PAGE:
by Andrew Trendell and Elliot Mitchell Staff | Photos by Wenn

Tags: Kanye West 

Kanye at Glastonbury - the for and against

'The greatest living rockstar' or self-indulgent masturbation?

 

Kanye West Glastonbury review - for and against, negative, positive Photo: Wenn

AGAINST (kinda) - ANDREW TRENDELL

Well, 'against' is a strong word. One can't help but feel that it was very much history in the making, for better or worse.

The towering wave of unadulterated hatred and bile that we are receiving for our immediately positive reaction to his set reveals how bloodied the line in the sand is. Like the NHS, Glastonbury is an institution that Brits will defend until their final breath - but does Yeezy fit the ethos? 

Well, yes and no. Again, the sheer spectacle of West's Pyramid Stage set made it one for all time. There were rumours of an Eminem collaboration, and indeed, Glasto has certainly been the place throughout history to leaf through your phone book and pack the stage with special guests. We daresay Yeezy could have pulled off an Avengers style hit squad of A-listers - but he didn't need that. Aside from 'the baddest white boy in music' Justin Vernon (and uninvited chav scrote Lee Nelson), the spotlight was on West and West alone. Quite literally soaring above all others as he touched the sky in a cherry-picker.

And now, you haters - we hear you. One can totally sympathise. One does lean towards the notion that it was kind of like watching brain surgery - impressive to see, but not that enjoyable. For every bystander with us last night losing their mind, there was another bored to tears - waiting for that 'Coldplay' eureka moment of unified musical epiphony, where Worthy Farm unites in at least one pure moment of bliss. The closest they got was a brief burst of Queen's 'Bohemian Rhapsody'. Therein lies the issue. To headline Glastonbury and pull the masses to the Pyramid, one usually leans on 'casual fans' - those who are not devout Kings Of Leon or Arctic Monkeys fans, but will gladly walk their cider for a sing-along of 'Mardy Bum' or 'Sex On Fire'.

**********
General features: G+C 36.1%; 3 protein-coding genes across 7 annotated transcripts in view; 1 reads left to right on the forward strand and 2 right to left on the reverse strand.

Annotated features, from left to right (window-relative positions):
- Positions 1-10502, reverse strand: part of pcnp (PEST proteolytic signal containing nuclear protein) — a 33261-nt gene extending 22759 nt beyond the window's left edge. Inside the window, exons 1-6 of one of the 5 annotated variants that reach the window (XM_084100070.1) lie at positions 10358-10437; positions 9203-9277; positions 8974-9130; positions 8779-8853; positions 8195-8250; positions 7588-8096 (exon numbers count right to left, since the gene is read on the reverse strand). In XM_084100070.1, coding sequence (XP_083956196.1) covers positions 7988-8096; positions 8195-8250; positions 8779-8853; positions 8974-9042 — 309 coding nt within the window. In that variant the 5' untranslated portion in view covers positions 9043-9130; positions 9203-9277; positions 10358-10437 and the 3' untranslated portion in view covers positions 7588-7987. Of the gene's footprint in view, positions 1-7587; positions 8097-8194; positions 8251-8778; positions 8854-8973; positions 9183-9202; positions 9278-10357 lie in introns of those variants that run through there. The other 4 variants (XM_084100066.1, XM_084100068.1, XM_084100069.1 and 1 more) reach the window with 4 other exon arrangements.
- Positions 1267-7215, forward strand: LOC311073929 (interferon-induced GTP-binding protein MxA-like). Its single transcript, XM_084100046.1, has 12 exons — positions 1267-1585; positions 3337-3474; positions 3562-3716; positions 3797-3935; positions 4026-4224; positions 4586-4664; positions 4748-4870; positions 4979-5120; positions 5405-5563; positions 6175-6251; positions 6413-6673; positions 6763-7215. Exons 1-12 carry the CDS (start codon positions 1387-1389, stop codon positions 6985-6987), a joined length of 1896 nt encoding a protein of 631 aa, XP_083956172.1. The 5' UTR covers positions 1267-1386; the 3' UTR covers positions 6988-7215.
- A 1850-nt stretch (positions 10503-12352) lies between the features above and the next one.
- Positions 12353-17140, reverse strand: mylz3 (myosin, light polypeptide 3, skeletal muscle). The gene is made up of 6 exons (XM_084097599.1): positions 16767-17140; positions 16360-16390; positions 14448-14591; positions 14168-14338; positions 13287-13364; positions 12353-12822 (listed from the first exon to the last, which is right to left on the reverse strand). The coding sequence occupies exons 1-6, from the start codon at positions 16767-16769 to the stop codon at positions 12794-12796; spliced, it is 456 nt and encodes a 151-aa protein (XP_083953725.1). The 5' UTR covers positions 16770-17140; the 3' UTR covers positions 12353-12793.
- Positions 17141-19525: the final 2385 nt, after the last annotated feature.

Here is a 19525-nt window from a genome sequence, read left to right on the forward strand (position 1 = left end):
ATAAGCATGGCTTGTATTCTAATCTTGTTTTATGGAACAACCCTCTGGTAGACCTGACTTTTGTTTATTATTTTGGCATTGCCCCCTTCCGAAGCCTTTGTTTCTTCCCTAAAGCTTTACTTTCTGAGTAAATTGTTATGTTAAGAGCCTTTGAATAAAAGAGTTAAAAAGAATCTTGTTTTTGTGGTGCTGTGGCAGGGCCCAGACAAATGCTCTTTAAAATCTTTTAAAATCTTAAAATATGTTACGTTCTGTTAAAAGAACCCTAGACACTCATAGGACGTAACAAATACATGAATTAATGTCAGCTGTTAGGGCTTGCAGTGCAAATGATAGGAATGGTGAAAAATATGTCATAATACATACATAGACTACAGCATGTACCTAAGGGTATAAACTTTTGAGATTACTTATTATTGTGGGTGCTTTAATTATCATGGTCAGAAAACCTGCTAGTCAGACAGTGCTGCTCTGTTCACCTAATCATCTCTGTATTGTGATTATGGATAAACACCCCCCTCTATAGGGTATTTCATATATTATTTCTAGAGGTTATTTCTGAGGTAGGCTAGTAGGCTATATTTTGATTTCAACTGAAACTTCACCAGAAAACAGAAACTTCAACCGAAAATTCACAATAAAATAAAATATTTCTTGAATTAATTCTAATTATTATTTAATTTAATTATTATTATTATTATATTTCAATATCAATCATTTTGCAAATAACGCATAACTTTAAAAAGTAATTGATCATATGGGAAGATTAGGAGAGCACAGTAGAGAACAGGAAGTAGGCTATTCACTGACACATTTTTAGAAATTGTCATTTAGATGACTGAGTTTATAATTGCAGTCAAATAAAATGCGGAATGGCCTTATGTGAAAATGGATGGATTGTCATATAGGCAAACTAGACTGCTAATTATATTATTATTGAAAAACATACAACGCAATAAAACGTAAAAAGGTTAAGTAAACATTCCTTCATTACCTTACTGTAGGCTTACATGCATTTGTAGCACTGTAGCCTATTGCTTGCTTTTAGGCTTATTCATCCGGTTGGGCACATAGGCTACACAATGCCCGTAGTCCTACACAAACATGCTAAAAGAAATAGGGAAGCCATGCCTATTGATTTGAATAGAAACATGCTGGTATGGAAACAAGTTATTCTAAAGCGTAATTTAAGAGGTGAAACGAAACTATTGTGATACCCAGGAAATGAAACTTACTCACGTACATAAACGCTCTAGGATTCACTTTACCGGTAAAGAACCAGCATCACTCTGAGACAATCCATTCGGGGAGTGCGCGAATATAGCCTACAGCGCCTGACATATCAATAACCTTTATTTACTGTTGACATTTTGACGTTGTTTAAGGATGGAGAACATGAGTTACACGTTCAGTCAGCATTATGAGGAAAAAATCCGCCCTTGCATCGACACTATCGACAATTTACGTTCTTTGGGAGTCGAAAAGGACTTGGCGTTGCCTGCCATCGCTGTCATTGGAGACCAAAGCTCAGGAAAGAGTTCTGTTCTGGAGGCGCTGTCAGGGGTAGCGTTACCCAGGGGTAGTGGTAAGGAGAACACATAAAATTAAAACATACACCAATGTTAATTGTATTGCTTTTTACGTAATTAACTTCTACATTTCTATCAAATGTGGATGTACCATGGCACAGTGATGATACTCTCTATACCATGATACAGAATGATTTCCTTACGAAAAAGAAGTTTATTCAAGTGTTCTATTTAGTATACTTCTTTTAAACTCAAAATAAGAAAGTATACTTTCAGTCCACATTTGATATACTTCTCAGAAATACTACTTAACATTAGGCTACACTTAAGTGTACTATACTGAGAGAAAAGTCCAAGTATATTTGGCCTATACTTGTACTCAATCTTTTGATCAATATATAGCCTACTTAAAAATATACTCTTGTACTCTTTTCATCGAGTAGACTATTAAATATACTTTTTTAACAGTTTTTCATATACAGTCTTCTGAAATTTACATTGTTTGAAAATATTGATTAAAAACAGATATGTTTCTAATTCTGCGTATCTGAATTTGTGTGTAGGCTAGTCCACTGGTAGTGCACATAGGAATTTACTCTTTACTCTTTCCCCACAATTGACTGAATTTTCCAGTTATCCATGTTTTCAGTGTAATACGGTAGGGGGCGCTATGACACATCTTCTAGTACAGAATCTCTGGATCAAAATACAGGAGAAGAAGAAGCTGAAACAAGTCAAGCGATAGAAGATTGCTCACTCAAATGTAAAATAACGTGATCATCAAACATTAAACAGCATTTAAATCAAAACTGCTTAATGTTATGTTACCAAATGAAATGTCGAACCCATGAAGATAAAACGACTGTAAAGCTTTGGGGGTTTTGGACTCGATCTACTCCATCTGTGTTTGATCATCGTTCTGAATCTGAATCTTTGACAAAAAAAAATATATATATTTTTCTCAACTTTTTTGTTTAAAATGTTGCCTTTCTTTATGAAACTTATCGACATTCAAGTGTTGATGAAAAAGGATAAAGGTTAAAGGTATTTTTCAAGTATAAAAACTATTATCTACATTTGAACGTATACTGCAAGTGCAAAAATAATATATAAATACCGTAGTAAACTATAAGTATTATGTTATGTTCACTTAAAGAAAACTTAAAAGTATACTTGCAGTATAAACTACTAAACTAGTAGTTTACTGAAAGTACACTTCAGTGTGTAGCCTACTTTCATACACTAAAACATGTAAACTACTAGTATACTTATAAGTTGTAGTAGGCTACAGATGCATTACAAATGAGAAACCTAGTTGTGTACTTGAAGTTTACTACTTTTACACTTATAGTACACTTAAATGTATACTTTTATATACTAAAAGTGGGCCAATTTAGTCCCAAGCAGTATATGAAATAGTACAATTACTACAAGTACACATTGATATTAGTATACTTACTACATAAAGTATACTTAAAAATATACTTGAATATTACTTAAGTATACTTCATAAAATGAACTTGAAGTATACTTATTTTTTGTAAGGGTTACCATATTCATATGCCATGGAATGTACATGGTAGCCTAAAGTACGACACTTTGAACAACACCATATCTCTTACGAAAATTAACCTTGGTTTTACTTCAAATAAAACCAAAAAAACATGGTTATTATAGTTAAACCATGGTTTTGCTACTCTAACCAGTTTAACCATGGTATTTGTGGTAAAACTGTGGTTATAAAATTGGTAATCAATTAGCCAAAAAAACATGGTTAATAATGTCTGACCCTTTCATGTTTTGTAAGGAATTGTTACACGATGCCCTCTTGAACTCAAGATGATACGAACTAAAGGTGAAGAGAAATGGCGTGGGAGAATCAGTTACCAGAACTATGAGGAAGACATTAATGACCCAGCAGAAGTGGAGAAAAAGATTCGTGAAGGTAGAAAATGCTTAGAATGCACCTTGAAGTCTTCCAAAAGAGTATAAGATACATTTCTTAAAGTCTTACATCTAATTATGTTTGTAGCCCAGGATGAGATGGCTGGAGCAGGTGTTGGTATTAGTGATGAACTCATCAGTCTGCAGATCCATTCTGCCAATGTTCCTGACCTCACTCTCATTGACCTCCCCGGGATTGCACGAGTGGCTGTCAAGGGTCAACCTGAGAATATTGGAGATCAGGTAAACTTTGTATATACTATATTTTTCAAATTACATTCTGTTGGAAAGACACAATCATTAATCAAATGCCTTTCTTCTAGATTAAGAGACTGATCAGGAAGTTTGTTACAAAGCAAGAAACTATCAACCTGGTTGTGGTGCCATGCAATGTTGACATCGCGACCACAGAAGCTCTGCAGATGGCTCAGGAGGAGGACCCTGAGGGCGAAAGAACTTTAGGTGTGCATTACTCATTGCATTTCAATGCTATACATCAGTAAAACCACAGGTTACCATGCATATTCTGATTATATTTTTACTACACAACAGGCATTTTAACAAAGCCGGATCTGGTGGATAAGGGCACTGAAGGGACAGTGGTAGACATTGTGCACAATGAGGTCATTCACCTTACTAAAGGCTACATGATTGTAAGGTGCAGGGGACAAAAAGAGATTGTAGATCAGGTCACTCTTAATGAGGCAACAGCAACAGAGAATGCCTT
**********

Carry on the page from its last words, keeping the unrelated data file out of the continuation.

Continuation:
There is no such thing as a 'casual' Kanye fan - he wants to mean everything to everyone, and if he can't then he'll leave you behind. Hence why so many feel more than a little bit cheated. Is that a very 'Glastonbury' way to feel?

No, but whatever - hip-hop matters, Kanye matters and last night mattered. Yeezy certainly played up to being 'the world's greatest living rockstar', even if the world didn't agree. 

FOR - ELLIOT MITCHELL

Last night was undoubtedly the most important headline set in Glastonbury’s history, and no one other than Kanye could have done that.

Yeezy’s live show has gone through so many reconfigurations over the years that no one really knew what to expect, was he just going to do straight up album tracks and guest spots and avoid the radio hits? Would he bring out a wealth of special guests? And perhaps most importantly, would he rant?

This culmination of criticism before the show set Kanye up to fail, so it was glorious to see him play to his haters, give them a creative middle finger and provide one of the most stunning live shows I’ve ever witnessed (rant free, sorry tabloids).

Naturally, cuts like ‘Cold’, ‘I Don’t Like’ and ‘I Wonder’ aren’t going to be known by casual fans or those that aren’t familiar past ‘Gold Digger’, but the raw primal energy of his performance makes him an artist you can’t take your eyes off for one second. Not to mention his iconic, simplistic stage setup as well, with every shot perfectly encapsulating why he is the most vital artist of our generation (I mean c’mon, you can’t deny that it looked better than four middle aged white men standing on stage with guitars) 

In short, whether you like Kanye or not, you can’t deny that his headline set was the spectacle that a festival like Glastonbury commands. I take no hesitation in saying Kanye West is the greatest rockstar of all time, and even people who use hashtags like #RealMusic can’t fault that.


Andrew Trendell and Elliot Mitchell

Staff

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